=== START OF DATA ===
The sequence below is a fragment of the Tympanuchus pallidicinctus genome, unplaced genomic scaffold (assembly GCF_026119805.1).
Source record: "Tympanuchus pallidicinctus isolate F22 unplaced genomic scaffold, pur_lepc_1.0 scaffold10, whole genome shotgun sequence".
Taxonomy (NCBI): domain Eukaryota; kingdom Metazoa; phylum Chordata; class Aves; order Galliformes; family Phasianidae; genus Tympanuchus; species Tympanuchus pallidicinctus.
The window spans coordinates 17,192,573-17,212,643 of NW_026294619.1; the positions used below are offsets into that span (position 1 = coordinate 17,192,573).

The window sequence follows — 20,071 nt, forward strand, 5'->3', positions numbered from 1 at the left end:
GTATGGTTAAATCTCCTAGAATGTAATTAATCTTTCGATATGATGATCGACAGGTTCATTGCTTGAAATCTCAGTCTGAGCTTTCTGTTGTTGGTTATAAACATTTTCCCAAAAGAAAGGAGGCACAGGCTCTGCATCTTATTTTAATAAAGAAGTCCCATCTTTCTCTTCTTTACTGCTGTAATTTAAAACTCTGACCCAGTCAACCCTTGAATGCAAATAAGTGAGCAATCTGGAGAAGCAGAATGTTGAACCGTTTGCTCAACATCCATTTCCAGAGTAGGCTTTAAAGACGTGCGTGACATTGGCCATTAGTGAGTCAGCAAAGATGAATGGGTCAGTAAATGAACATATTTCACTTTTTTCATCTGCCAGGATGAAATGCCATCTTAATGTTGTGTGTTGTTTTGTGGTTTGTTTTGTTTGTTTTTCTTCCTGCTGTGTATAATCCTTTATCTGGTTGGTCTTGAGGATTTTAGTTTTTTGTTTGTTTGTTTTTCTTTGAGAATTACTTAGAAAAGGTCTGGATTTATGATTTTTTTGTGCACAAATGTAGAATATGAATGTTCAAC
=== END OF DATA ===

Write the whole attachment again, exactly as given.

The sequence below is a fragment of the Tympanuchus pallidicinctus genome, unplaced genomic scaffold (assembly GCF_026119805.1).
Source record: "Tympanuchus pallidicinctus isolate F22 unplaced genomic scaffold, pur_lepc_1.0 scaffold10, whole genome shotgun sequence".
Taxonomy (NCBI): domain Eukaryota; kingdom Metazoa; phylum Chordata; class Aves; order Galliformes; family Phasianidae; genus Tympanuchus; species Tympanuchus pallidicinctus.
The window spans coordinates 17,192,573-17,212,643 of NW_026294619.1; the positions used below are offsets into that span (position 1 = coordinate 17,192,573).

The window sequence follows — 20,071 nt, forward strand, 5'->3', positions numbered from 1 at the left end:
GTATGGTTAAATCTCCTAGAATGTAATTAATCTTTCGATATGATGATCGACAGGTTCATTGCTTGAAATCTCAGTCTGAGCTTTCTGTTGTTGGTTATAAACATTTTCCCAAAAGAAAGGAGGCACAGGCTCTGCATCTTATTTTAATAAAGAAGTCCCATCTTTCTCTTCTTTACTGCTGTAATTTAAAACTCTGACCCAGTCAACCCTTGAATGCAAATAAGTGAGCAATCTGGAGAAGCAGAATGTTGAACCGTTTGCTCAACATCCATTTCCAGAGTAGGCTTTAAAGACGTGCGTGACATTGGCCATTAGTGAGTCAGCAAAGATGAATGGGTCAGTAAATGAACATATTTCACTTTTTTCATCTGCCAGGATGAAATGCCATCTTAATGTTGTGTGTTGTTTTGTGGTTTGTTTTGTTTGTTTTTCTTCCTGCTGTGTATAATCCTTTATCTGGTTGGTCTTGAGGATTTTAGTTTTTTGTTTGTTTGTTTTTCTTTGAGAATTACTTAGAAAAGGTCTGGATTTATGATTTTTTTGTGCACAAATGTAGAATATGAATGTTCAAC